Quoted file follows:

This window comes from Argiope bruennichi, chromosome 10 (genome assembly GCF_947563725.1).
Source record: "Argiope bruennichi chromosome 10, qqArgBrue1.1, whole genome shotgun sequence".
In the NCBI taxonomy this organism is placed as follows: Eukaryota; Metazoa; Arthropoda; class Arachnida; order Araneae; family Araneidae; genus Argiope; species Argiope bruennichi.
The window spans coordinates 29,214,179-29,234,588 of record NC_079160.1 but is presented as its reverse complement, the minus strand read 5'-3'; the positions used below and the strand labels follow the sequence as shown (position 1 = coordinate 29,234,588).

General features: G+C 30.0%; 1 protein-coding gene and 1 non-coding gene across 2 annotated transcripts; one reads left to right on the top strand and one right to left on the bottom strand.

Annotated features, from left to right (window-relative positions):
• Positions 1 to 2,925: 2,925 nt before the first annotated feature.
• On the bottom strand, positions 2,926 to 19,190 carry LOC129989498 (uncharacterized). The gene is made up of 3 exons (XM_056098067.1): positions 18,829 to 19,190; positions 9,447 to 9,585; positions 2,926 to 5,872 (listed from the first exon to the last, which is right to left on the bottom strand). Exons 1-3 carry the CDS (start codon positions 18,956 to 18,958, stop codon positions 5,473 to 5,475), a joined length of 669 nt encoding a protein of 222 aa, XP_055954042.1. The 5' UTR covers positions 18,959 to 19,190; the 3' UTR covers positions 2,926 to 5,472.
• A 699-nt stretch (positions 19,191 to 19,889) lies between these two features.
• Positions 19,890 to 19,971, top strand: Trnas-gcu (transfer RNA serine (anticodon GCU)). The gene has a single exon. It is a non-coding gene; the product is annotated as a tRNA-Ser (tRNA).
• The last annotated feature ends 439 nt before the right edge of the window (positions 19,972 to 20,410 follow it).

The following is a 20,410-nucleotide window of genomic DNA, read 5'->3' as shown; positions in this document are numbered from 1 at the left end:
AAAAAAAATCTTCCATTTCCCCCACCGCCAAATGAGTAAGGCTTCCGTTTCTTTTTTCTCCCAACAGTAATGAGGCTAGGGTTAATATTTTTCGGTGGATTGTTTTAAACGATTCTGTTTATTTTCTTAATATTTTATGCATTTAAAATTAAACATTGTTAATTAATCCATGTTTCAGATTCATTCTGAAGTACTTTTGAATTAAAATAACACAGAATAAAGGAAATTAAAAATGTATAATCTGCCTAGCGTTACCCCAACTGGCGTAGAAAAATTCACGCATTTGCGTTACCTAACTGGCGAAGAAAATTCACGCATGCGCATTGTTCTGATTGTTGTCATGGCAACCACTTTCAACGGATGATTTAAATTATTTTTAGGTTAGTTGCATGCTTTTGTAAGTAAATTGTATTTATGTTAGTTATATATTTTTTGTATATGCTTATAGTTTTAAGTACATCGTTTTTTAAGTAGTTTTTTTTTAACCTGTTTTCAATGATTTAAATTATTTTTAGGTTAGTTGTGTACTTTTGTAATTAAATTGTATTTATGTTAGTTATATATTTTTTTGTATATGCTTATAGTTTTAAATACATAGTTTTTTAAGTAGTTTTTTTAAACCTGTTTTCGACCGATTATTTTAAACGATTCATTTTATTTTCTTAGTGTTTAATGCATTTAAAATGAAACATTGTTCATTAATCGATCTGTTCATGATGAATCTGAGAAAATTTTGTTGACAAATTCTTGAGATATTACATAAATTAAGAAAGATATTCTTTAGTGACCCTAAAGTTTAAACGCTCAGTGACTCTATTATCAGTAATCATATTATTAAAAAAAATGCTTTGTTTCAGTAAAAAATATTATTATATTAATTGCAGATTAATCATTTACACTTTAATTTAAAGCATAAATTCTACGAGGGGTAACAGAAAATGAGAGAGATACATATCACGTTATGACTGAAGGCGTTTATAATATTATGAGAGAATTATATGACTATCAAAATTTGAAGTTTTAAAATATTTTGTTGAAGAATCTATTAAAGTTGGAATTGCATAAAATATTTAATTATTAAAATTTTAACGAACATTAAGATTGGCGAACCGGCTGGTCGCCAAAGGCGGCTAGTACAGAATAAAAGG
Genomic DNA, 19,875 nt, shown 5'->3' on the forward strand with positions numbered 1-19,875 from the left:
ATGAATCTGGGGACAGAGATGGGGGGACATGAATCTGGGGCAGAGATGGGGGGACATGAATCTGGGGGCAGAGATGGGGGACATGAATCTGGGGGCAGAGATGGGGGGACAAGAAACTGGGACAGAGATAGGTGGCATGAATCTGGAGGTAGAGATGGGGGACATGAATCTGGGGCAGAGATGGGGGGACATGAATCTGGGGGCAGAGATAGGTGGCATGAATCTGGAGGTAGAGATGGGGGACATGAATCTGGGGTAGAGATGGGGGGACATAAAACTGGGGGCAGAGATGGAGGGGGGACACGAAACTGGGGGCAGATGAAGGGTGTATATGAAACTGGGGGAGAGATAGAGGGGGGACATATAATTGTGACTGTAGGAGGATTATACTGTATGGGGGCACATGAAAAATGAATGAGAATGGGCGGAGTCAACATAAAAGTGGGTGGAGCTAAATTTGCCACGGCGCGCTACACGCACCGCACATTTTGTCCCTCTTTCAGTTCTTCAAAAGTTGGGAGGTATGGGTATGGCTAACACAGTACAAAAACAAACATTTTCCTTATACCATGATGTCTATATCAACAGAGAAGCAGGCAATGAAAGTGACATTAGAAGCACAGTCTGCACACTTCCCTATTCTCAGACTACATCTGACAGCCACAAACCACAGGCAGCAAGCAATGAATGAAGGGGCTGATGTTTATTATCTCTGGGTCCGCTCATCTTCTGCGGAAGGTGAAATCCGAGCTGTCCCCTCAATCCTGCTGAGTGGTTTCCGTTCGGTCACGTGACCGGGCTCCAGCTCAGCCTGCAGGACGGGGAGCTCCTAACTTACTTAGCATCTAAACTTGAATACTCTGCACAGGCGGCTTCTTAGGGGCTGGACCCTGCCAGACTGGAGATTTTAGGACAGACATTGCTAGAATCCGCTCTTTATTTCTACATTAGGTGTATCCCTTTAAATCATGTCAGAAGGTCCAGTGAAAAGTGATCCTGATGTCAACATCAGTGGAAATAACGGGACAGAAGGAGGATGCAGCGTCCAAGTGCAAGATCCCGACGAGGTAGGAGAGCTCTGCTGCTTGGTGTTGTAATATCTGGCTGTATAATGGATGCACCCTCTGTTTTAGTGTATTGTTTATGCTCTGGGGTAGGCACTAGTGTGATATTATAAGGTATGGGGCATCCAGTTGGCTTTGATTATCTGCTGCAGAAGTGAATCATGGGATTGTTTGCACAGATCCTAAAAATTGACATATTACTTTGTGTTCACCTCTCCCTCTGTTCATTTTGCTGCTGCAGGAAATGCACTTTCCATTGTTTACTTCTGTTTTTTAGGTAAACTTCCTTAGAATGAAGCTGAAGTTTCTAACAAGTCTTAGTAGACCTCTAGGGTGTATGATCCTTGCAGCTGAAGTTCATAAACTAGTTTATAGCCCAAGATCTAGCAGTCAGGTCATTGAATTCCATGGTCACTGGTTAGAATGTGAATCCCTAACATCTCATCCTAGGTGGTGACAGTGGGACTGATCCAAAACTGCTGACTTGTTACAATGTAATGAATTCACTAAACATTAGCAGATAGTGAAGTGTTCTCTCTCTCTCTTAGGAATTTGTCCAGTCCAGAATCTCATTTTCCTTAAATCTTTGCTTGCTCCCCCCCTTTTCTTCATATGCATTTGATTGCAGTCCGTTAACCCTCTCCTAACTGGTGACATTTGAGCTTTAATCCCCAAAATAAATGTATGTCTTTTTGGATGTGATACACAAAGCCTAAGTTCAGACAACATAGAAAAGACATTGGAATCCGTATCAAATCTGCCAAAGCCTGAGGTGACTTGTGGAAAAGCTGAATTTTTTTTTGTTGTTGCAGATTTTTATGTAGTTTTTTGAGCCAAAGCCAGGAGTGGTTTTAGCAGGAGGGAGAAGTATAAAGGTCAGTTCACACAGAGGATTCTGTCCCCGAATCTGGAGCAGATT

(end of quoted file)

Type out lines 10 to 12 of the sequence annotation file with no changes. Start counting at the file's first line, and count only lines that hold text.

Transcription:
• Positions 19,890 to 19,971, top strand: Trnas-gcu (transfer RNA serine (anticodon GCU)). The gene has a single exon. It is a non-coding gene; the product is annotated as a tRNA-Ser (tRNA).
• The last annotated feature ends 439 nt before the right edge of the window (positions 19,972 to 20,410 follow it).

The following is a 20,410-nucleotide window of genomic DNA, read 5'->3' as shown; positions in this document are numbered from 1 at the left end: